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Bariatric surgery changes the size of your stomach to help you lose weight. The surgery may also prevent your body from absorbing nutrients. The goal is to limit how much food can be eaten and/or absorbed at one time. There are several types of bariatric surgery. You are having laparoscopic adjustable gastric banding (LAGB). This procedure closes off a portion of the stomach to create a very small pouch. This is the most common form of bariatric restrictive surgery.
An adjustable band (like a ring) is placed around the top part of the stomach to create a small pouch of the upper stomach. This pouch holds only a few tablespoons of food. Food passes slowly through a narrow opening created by the band at the bottom of the pouch. So you feel full longer. The size of the band is adjusted using a port placed under the skin. The port gives your doctor a way to insert a needle. The needle is used to add or remove fluid from the band. This is done to make the size of the opening bigger or smaller. Adjusting the band changes how quickly food leaves the new pouch.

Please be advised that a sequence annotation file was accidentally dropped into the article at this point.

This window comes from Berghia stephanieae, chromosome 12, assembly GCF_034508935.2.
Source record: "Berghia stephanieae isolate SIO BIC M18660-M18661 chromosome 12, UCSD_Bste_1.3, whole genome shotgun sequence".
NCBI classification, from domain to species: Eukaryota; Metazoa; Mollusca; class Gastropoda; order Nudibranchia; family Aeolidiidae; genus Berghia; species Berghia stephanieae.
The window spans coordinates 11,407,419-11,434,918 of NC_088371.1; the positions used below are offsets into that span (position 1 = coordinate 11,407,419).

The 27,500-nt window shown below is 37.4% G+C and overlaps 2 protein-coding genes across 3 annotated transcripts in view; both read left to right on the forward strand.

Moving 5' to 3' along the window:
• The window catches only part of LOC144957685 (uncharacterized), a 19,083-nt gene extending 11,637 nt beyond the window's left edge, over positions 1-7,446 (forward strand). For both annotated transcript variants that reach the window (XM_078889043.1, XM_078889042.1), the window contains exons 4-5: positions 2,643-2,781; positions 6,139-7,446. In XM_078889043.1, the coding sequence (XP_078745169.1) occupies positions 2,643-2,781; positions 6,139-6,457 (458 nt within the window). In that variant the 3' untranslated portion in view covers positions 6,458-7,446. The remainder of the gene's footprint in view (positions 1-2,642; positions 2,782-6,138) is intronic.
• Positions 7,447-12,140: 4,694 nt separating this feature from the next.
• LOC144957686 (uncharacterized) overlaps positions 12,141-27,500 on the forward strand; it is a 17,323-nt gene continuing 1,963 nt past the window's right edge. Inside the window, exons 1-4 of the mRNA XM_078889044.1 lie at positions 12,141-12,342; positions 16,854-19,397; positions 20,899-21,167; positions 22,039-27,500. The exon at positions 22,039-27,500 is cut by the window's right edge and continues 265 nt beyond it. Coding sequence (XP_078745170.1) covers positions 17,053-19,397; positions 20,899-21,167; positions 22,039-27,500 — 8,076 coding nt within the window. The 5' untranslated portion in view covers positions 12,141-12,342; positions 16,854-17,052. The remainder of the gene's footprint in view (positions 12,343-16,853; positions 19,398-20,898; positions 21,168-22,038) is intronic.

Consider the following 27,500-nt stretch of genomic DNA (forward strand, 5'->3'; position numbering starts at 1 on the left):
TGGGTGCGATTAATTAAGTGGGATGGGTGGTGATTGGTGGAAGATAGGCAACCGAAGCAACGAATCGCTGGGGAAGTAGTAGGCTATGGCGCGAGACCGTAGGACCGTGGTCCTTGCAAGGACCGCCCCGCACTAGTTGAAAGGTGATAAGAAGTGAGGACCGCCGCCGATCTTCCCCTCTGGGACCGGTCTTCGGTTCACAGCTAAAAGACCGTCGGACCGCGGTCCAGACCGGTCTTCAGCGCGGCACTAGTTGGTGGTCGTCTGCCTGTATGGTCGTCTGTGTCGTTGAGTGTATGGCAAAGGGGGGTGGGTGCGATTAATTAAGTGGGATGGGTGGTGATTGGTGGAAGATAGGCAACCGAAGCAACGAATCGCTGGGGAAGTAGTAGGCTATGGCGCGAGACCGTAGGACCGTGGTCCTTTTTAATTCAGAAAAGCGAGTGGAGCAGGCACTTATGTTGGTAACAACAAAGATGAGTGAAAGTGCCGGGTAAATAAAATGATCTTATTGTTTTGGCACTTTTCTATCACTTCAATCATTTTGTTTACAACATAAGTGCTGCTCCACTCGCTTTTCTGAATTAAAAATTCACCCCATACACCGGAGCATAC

Bariatric surgery is designed to cause a large amount of weight loss. Weight loss can cause deposits in the gallbladder called gallstones. The gallbladder may be removed during your surgery if you already have gallstones. Or it may need to be removed at a later date.
All types of bariatric surgeries have different advantages and disadvantages. Be sure to discuss the risks and complications of this surgery with your doctor.
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